Beacon Hospital expected to sign up to revised HSE deal to provide beds for Covid surge

Hospital CEO Michael Cullen defended the hospital's decision to be the only one of Ireland's 18 private hospitals not to sign up to the deal.
Beacon Hospital expected to sign up to revised HSE deal to provide beds for Covid surge

The hospital remained 70% empty during the last Covid-19 surge, the hospital's chief executive said. File Picture: Sasko Lazarov / RollingNews.ie

The Beacon Hospital is expected to sign a revised agreement with the HSE to provide beds for public use.

It comes in the wake of sustained criticism of the private facility, which was the only one of Ireland's 18 private hospitals not to sign up to a 'safety net' deal which would allow the HSE access private beds in the case of Covid-19 surges.

HSE chief Paul Reid appealed to the Beacon to rethink its decision, describing it as "beyond belief and comprehension".

Michael Cullen, CEO of the Beacon Hospital, defended the hospital’s decision not to sign an agreement with the HSE for providing facilities during the pandemic.

The hospital had taken its position because of their experience during the previous surge last year at which time the hospital ended up being 70% empty, he said, when normally they would operate at over 90% capacity.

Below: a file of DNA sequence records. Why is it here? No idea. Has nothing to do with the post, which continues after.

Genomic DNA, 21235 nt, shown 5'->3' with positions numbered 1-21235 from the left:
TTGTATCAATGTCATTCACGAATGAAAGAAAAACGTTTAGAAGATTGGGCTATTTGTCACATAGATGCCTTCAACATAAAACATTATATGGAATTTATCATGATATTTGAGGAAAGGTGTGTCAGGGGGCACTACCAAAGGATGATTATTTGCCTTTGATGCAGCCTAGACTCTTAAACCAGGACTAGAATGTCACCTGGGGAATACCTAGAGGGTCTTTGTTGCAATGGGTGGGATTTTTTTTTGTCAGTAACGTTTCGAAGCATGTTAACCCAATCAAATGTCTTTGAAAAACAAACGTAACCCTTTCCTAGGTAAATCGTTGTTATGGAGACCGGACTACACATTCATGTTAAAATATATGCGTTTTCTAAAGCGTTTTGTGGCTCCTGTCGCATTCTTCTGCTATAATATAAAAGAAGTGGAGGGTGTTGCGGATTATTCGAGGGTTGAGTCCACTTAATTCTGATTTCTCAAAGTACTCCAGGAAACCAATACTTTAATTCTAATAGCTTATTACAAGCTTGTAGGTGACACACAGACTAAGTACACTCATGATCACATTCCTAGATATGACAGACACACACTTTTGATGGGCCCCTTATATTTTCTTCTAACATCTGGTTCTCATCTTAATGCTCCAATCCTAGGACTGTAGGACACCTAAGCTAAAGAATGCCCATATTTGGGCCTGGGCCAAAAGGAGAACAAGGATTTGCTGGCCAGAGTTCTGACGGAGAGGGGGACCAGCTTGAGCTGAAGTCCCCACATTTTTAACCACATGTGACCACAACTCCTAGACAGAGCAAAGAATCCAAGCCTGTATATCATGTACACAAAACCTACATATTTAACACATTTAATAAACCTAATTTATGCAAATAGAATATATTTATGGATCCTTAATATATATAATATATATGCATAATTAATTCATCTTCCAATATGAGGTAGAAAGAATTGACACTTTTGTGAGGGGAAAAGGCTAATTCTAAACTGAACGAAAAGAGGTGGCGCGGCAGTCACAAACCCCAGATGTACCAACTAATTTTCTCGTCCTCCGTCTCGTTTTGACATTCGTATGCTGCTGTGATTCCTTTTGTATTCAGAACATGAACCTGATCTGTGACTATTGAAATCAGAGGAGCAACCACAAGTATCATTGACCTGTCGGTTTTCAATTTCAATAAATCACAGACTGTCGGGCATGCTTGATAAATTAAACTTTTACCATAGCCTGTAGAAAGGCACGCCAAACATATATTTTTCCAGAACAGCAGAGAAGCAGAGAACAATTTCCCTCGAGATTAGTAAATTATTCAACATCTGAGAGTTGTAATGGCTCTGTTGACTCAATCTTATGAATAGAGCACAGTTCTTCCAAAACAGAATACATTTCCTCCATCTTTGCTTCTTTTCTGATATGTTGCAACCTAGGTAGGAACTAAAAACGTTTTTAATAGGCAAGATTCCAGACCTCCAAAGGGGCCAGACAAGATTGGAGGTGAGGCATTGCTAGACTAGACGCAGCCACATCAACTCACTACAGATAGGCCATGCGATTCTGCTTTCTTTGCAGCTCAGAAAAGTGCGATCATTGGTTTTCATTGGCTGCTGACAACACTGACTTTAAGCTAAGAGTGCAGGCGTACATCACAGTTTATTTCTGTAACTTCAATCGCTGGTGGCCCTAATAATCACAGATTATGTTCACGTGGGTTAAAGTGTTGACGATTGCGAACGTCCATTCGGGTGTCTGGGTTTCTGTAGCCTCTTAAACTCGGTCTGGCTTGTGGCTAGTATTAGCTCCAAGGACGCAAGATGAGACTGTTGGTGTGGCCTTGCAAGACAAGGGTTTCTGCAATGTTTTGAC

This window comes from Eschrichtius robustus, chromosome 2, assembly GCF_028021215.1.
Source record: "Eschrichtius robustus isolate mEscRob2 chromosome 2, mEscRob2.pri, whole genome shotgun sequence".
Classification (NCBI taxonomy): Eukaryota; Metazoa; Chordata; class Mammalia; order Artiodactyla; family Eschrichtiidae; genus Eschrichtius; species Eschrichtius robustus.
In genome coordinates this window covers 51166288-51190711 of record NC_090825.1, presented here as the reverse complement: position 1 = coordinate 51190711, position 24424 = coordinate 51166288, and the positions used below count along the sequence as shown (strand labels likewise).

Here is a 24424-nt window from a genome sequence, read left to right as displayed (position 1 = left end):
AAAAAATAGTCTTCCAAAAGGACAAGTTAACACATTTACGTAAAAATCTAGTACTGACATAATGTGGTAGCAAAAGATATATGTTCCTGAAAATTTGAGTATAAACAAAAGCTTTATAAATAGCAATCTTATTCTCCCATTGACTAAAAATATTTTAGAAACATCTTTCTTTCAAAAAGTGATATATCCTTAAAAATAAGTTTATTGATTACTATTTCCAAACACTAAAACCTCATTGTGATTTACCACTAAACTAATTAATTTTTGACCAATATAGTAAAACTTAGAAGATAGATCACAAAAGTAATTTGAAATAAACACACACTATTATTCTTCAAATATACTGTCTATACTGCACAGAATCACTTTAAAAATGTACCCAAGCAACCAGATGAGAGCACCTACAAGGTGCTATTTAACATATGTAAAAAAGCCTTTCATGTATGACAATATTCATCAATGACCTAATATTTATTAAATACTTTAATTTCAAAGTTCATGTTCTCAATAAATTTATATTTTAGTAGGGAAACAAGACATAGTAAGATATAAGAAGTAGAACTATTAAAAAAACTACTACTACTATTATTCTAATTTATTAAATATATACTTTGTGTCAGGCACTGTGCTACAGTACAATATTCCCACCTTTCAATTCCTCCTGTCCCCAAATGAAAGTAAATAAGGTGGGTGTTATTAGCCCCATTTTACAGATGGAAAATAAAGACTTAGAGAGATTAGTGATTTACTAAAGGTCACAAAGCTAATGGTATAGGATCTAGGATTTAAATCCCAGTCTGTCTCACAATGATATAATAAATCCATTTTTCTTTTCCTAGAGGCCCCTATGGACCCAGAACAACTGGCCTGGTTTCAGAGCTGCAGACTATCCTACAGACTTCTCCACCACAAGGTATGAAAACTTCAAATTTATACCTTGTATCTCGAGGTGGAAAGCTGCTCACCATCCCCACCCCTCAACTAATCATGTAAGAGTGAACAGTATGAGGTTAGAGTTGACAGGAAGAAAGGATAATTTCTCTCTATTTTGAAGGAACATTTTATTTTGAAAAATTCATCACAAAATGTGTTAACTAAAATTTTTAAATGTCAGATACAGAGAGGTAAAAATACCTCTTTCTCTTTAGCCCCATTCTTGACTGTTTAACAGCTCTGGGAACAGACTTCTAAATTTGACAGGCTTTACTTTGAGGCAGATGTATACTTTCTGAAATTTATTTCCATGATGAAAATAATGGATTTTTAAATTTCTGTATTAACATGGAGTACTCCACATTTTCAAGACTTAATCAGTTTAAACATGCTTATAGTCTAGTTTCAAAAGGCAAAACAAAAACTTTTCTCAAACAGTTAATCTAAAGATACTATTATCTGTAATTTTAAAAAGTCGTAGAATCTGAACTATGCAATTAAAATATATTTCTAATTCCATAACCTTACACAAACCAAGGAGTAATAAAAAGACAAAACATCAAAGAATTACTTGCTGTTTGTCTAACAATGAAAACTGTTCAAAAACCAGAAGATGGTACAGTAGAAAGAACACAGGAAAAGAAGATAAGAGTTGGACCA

The issue had never been about money, he told RTÉ radio. It was about the fact they had a system that was geared to operate at full capacity, but they were able to treat only 30% of the patients they normally would.

He said:

A huge number of patients did not get treated who should have been treated during that time.

The issue was the hospital's need to have operational control, he said.

A new agreement from the HSE had been received by the hospital on Sunday night which went “a long way” towards addressing the concerns, he said, and there was a desire to sign up to a deal.

When asked if the hospital had spare capacity at present, Mr Cullen said their ICU was at 50%, but would be at full capacity later on Monday as there were significant public patient surgeries scheduled.

The hospital was providing “significant capacity” to the public system through surgeries, diagnostics and intensive care, said Mr Cullen, which was why he was “disappointed” in comments by Paul Reid.

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